My friend, an Icelandic fisherman from a family of fishermen, vents on the drive. Quota quota quota. One decision two decades ago destroyed the country. Every village could be feeding itself, building its own microeconomy, but instead Reykjavik swallowed the country. What’s worse, those with the quota borrowed against it. This kreppa, this economic crash, my fisherman friend says all the insane borrowing done by Iceland’s banks was pulled from the way fishing companies leveraged their quotas at 12 times their value.
Everyone in the car jumps in to the discussion: in their childhood, you got fish, good Icelandic fish, five nights a week. It was spectacular. With the quota, fish got too expensive: the whole country had to change their diet.
We are in a jeep full of bitterness heading in to Ísafjörður, until the fisherman who started the complaint makes me pull over.
“You see that. Those little orange boats. Those are somebody’s smart idea to fix the quota. And it only took 20 years.”
We observe eight day-cruiser fishing boats in Ísafjörður’s harbor. They are part of the strandveiðar, or coast fishing, program introduced by Jón Bjarnason and the Left Green party. As long as they use these tiny vessels, local fisherman can now harvest their own shores without the burden of the quota system, with certain restrictions.
Two hours later, with my embittered Icelandic compatriots, we head to Tjöruhúsið to taste the results of this program.
This is one of those things you need context to understand. For the dozens of tourists enjoying simply cooked cod, haddock and flounder alongside potatoes and greens, Tjöruhúsið is just a fish place. Good food in a historic building.
For Icelanders, Tjöruhúsið is a religious experience—not quite Galilee, but close. I have just spent 48 hours with locals discussing economic decline, the loss of a way of life, and, strangely enough, the horrors of having to live without fresh fish.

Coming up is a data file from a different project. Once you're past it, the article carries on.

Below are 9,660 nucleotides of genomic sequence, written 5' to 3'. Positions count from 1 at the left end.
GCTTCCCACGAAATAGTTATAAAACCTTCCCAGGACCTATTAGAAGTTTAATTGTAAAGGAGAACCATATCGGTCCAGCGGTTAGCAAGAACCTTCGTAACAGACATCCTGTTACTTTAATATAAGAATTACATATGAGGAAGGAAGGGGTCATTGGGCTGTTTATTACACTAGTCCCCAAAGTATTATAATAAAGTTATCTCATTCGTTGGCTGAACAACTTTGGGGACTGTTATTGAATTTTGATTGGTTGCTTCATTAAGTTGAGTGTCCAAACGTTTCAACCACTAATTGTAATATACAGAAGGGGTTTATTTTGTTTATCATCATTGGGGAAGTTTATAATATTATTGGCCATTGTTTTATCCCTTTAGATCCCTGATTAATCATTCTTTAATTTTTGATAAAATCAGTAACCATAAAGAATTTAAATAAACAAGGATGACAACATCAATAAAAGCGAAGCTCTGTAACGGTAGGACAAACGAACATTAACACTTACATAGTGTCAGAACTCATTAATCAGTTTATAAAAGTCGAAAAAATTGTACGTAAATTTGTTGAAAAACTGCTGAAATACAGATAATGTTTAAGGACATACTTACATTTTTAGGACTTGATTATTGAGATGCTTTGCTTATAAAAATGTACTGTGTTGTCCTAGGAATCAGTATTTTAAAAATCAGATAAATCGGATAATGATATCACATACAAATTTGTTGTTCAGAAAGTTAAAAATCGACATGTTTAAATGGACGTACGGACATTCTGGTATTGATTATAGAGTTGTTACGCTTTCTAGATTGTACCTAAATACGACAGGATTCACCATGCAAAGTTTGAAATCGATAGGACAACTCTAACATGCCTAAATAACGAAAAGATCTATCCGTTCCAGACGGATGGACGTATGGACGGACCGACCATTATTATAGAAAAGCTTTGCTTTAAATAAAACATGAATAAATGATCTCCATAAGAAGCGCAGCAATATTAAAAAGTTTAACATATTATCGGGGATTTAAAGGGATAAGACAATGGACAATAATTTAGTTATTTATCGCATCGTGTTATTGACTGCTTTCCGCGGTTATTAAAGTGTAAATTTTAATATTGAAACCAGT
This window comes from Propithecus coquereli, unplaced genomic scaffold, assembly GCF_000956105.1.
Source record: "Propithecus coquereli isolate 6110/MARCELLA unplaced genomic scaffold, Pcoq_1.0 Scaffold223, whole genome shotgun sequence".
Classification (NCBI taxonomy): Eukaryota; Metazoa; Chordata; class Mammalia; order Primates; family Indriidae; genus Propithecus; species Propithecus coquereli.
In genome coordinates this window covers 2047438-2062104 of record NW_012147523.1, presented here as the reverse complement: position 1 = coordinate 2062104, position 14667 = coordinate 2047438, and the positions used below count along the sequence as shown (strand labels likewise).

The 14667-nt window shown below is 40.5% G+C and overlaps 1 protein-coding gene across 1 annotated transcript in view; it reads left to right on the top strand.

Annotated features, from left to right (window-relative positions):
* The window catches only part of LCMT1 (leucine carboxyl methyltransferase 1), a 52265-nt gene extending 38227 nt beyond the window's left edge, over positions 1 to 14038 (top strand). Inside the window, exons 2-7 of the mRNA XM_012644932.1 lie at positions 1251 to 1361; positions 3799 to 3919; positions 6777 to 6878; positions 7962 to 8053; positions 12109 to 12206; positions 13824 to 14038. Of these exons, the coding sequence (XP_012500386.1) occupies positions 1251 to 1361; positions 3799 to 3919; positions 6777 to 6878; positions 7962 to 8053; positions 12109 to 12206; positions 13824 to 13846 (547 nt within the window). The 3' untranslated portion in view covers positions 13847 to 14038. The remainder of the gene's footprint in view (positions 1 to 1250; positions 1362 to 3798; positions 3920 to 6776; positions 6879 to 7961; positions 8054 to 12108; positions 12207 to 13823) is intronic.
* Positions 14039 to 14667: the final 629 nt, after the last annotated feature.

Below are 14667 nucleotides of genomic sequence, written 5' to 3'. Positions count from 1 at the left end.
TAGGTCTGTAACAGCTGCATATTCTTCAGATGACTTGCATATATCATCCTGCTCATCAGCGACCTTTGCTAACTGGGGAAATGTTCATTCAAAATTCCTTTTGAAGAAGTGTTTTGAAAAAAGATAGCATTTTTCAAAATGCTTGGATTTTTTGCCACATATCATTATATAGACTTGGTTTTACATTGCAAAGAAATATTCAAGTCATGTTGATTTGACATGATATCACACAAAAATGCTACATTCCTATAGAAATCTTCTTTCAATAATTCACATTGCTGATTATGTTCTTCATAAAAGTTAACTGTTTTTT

In a large century-old log cabin, skillets of fish fresh off the local boats sends all of these friends into a bliss not typically associated with food. After an hour of constant eating and laughing, I think some of them might start speaking in tongues.
Every piece of white fish is examined, translated, discussed, and devoured. Then a new plate, a new fish dish, someone trying to remember the last flounder they had. Someone’s mother cooked haddock this way, but not this perfectly.
We stumble out, eventually, into the soft purple of 10 PM on an August night. All the weight has been lifted. There isn’t another word about economics or politics. Equipped with enormous cans of beer, we join the locals for a proper night of revelry until well into the next morning.
Driving back to Reykjavík and what feels like normalcy, down mountain roads flooded and shifting, the whole kreppa seems as constant and impersonal as the mountains we’re driving on. The kreppa is here, and it will be here, and we can see it clearly. And while I loathe and will never forgive the people who have caused so much pain on a nation, and while weeks later my intellect will tell me otherwise, the mood that overcomes me driving on this Icelandic road is one of acceptance, combined with a belief that staying the course is the best possible solution.